The international T2K collaboration, in which LSU scientists play a significant role, just announced definitive observation of muon neutrino to electron neutrino transformation. This observation confirms the group’s 2011 announcement of the first indication of this process, a new type of neutrino oscillation. Now, with 3.5 times more data, this transformation is firmly established. The probability that random statistical fluctuations alone would produce the observed excess of electron neutrinos is less than one in a trillion.
This observation is the first of its kind in that an explicit appearance of a unique flavor of neutrino at a detection point is unequivocally observed from a different flavor of neutrino at its production point.
In the T2K experiment in Japan, a muon neutrino beam is produced in the Japan Proton Accelerator Research Complex, called J-PARC, located in Tokai village, Ibaraki prefecture, on the east coast of Japan. The neutrino beam is monitored by a detector complex in Tokai and aimed at the gigantic Super-Kamiokande underground detector in Kamioka, near the west coast of Japan, 295 km (185 miles) away from Tokai. An analysis of the data from the Super-Kamiokande detector associated with the neutrino beam time from J-PARC reveals that there are more electron neutrinos (a total of 28 events) than would be expected (4.6 events) without this new process.
Neutrino oscillation is a manifestation of a long range quantum mechanical interference.
Observation of this new type of neutrino oscillation leads the way to new studies of charge-parity, or CP, violation, which provides a distinction in physical processes involving matter and antimatter.
This phenomenon has only been observed in quarks (for which Nobel prizes were awarded in 1980 and 2008). CP violation in neutrinos in the very early universe may be the reason that the observable universe today is dominated by matter and no significant antimatter, which is one of the most profound mysteries in science.
With T2K now firmly establishing this form of neutrino oscillation is sensitive to CP violation, a search for CP violation in neutrinos becomes a major scientific quest in the coming years, and T2K will continue to play a leading role. The T2K experiment expects to collect 10 times more data in the near future, including data with antineutrino beam for studies of CP violation in neutrinos.
The T2K experiment was constructed and is operated by an international collaboration. The current T2K collaboration consists of more than 400 physicists from 59 institutions in 11 countries [Canada, France, Germany, Italy, Japan, Poland, Russia, Switzerland, Spain, United Kingdom and United States]. The experiment is primarily supported by the Japanese Ministry of Education, Culture, Sports, Science and Technology. Additional support is provided by the following funding agencies from participating countries: NSERC, NRC and CFI, Canada; CEA and CNRS/IN2P3, France; DFG, Germany; INFN, Italy; Ministry of Science and Higher Education, Poland; RAS, RFBR and the Ministry of Education and Science of the Russian Federation; MICINN and CPAN, Spain; SNSF and SER, Switzerland; STFC, U.K.; and the DOE, U.S.A.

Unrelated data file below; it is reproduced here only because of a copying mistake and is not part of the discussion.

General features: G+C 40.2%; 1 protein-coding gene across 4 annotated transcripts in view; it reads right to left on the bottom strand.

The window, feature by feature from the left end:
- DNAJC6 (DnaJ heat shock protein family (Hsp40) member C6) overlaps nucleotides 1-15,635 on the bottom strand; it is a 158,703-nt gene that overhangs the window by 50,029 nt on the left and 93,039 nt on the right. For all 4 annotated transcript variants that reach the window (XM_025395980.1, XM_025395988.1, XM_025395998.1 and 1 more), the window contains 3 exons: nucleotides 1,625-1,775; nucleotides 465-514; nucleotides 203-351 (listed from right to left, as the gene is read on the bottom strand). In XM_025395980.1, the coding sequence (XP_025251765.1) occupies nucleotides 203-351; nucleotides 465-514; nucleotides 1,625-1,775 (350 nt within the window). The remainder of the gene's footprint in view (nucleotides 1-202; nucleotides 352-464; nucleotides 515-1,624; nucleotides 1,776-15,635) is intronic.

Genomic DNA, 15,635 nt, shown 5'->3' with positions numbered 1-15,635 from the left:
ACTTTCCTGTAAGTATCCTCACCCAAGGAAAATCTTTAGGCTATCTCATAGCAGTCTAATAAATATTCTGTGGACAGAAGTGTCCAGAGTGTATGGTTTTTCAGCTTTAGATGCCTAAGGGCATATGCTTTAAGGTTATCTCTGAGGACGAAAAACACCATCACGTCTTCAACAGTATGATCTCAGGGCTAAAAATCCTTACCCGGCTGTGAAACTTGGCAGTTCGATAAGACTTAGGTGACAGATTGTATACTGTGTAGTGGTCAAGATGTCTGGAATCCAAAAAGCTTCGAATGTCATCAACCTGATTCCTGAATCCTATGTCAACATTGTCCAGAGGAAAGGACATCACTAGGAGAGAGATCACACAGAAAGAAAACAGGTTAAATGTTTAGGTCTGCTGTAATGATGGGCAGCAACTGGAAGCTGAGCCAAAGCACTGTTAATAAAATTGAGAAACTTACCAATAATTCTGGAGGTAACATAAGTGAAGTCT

The U.S. T2K collaborating team of approximately 70 members , including LSU and Boston University; UC-Irvine; University of Colorado; Colorado State University; Duke University; Stony Brook University; University of Pittsburgh; University of Rochester; and University of Washington -Seattle is funded by the U.S. Department of Energy’s Office of Science. The U.S. groups have built super-conducting corrector magnets, proton beam monitor electronics, the second neutrino horn and a GPS time synchronization system for the T2K neutrino beamline; and a pi-zero detector and a side muon range detector (partial detector) in the T2K near detector complex. They are also part of the team that built, upgraded and operates the Super-Kamiokande detector.
This discovery was made possible with the unyielding and tireless effort by the J-PARC staff members and the management to deliver high quality beam to T2K after the devastating March 2011 earthquake in eastern Japan that caused severe damage to the accelerator complex at JPARC and abruptly discontinued the data-taking run of the T2K experiment.
More detailed information on this announcement including images, T2K experiment and T2K collaboration can be found from the T2K public webpage.